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Switzerland’s first teleoperated vehicle
Prof. FENART Marc-Antoine1, Prof. SCHERWEY Roland1, PYTHON Gabriel1
1HES-SO – HEIA-FR, SwissMoves, Fribourg, Switzerland
So far, in Switzerland, about fifteen pilot projects of autonomous shuttle have been carried out or are underway.
In all cases, the presence of a driver (groom) on board is legally required. While this is economically not viable,
the presence of personnel on board an automated vehicle is explained by the need to intervene when the
autonomous mode of the shuttle encounters difficulties or an unknown situation to which it is unable to react. In
the pilot project operated by Transports Publics Fribourgeois TPF at the Marly Innovation Center MIC, the driving
time in manual mode is about 20%. From a human point of view, the driver's work is not entirely rewarding, as
the skills for which he has been trained are only rarely used.
Although consideration is currently being given to changes in the Swiss legal framework to allow the use of a
driverless vehicle, there will still be situations in which the shuttle requires manual operation. As the presence of
a person in the vehicle is not justified, the solution envisaged for these specific cases consists of a remote control
of the vehicle by an operator, who can thus potentially manage a fleet of several vehicles.
The interdisciplinary SwissMoves working group
(HEIA-FR, HEG-FR, UniFR, together with several
partners) developed a proof of concept  for this type
of remote driving system, known as teleoperation. In
May 2021, the first teleoperated road vehicle in
Switzerland was presented to the authorities, project
partners and the media .
The project, supported by the Development Agency
FDA of the Canton of Fribourg, consisted of six
workpackages and had several parts. The first part,
“Economic and societal aspects”, consisted in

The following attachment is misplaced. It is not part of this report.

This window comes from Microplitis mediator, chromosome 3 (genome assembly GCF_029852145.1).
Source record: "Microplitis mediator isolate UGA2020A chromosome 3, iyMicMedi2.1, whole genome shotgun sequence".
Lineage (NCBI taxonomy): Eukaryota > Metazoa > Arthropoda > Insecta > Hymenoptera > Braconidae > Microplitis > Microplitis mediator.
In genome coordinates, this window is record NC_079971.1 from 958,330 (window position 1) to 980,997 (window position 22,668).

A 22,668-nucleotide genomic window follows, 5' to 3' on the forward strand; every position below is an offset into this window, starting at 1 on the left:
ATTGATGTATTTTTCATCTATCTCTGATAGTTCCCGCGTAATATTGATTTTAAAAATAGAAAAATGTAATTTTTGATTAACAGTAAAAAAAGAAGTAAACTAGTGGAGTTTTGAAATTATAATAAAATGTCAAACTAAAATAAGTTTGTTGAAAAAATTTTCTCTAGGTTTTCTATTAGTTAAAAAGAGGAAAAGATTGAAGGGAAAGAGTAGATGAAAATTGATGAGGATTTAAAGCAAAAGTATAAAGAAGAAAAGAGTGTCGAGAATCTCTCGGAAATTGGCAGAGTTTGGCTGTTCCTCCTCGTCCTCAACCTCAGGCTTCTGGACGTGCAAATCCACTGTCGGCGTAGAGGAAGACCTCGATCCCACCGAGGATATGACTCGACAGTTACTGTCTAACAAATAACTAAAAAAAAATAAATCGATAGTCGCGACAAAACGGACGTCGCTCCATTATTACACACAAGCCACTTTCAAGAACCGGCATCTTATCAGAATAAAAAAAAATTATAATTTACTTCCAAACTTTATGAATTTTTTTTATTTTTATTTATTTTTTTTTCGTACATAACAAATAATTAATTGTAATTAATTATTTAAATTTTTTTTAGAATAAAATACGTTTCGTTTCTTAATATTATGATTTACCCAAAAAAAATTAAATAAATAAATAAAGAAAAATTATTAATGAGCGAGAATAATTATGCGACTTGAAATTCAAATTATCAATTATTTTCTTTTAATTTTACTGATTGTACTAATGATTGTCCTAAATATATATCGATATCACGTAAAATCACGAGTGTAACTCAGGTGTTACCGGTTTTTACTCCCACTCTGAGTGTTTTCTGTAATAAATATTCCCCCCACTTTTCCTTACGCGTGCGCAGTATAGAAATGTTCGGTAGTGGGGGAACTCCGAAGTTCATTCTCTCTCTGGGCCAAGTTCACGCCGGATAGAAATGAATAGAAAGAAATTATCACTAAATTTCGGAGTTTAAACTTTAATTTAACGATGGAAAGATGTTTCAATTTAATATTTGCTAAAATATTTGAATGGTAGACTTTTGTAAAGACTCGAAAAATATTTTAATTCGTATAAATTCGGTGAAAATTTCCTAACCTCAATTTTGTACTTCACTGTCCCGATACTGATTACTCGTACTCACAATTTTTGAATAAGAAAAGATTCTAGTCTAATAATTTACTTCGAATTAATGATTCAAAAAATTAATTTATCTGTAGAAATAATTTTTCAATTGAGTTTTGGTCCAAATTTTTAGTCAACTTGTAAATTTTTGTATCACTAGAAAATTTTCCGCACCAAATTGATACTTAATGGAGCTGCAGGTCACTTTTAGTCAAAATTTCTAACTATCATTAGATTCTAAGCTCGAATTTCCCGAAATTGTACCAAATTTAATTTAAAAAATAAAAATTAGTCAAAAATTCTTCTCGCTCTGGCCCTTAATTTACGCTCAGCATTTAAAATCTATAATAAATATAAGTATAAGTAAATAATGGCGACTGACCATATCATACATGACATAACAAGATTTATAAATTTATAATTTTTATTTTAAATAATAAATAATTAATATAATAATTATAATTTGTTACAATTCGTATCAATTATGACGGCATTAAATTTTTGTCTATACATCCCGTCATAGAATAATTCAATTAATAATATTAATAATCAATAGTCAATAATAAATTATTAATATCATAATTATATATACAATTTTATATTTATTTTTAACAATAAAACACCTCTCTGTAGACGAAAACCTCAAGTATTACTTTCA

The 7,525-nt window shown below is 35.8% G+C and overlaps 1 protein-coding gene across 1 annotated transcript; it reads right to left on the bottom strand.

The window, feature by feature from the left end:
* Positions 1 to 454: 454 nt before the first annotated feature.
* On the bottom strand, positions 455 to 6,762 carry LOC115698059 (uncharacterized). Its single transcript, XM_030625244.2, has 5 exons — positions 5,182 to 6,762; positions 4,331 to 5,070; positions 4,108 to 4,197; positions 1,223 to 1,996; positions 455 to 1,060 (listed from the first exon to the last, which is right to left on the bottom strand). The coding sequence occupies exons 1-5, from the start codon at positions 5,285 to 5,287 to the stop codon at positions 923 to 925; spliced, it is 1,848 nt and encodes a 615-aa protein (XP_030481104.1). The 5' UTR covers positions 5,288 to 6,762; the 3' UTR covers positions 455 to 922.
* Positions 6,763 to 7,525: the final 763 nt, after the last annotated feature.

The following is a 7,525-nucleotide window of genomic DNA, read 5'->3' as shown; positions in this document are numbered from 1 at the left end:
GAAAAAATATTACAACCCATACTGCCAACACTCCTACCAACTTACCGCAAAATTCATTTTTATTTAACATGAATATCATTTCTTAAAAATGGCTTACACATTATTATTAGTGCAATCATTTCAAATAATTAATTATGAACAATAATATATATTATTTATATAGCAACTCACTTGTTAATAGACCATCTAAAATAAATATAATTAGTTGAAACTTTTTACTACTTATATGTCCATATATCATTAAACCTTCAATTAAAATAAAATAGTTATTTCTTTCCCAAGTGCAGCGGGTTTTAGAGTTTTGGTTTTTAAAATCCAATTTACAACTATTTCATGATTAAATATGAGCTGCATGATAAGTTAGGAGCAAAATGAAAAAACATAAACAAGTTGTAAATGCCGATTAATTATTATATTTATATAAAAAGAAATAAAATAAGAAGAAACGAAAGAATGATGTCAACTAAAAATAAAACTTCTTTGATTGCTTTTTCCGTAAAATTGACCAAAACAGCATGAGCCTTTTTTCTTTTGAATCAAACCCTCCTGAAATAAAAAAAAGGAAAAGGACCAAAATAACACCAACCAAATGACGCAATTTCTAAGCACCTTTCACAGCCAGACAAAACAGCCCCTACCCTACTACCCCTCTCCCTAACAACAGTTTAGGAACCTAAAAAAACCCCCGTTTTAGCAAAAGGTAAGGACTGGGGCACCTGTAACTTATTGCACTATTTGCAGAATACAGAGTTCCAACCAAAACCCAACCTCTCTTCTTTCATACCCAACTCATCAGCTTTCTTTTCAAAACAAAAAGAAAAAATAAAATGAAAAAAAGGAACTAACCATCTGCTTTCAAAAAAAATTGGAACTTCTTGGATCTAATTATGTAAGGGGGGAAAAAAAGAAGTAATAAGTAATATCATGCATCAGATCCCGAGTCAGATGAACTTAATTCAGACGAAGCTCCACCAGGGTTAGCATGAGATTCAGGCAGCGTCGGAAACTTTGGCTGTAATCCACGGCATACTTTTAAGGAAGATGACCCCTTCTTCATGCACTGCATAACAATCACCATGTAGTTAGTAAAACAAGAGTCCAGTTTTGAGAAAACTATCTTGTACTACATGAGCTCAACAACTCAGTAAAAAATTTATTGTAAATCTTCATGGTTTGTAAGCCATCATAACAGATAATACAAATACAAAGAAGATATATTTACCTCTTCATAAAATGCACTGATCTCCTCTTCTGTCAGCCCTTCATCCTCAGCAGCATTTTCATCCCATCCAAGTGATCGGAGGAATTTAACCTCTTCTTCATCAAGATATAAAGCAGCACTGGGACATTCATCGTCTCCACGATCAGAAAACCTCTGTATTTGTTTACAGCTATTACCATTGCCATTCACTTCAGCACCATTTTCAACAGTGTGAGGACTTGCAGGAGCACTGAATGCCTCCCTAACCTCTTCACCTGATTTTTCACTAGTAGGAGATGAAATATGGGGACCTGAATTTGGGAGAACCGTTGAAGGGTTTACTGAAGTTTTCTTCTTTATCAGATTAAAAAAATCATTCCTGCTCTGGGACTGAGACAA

evaluating the economic viability of a vehicle assisted
by teleoperation and defining the criteria influencing
the social acceptability of this transport mode. At the
“Legal” level, several discussions were held with the Federal Roads Office (FEDRO) to define a strategy for
authorizing the use of a teleoperated vehicle on a public road.
In the "Technical" aspect, the major part of the project, the system concept was evaluated by two risk analyses
(safety ISO 26262 and cybersecurity ISO 21434). At the mechanical level, the chassis and the body were adjusted
and configured for the study case and the different hardware and functions required to teleoperate the demonstrator
vehicle were developed and integrated. Automation basics have been explored (Localization, Perception, Path
Planning activities). Finally, the teleoperation concept underwent a battery of tests on a predefined site (ODD,
Operational Design Domain) before the final demonstration.
This new concept not only makes it possible to envisage the possibility of deploying a viable last-mile public
transport service using remotely operated automated vehicles, but also opens up numerous prospects, particularly
in the fields of agriculture, logistics and goods transport.
 SwissMoves and partners, “Development and implementation of a centralized teleoperation concept enabling
remote control of automated and connected vehicles based on safety and cybersecurity requirements”, Final
report, FDA Fribourg, May 2021
 SRF, “Die Zukunft des Schweizer ÖVs – Kein Chauffeur an Bord: Freiburg testet ferngesteuerte Busse”,
 RTS, 19h30, “SwissMoves présente le premier véhicule routier piloté à distance”, 18.05.2021
Fig. 1 Teleoperation center, source: SwissMoves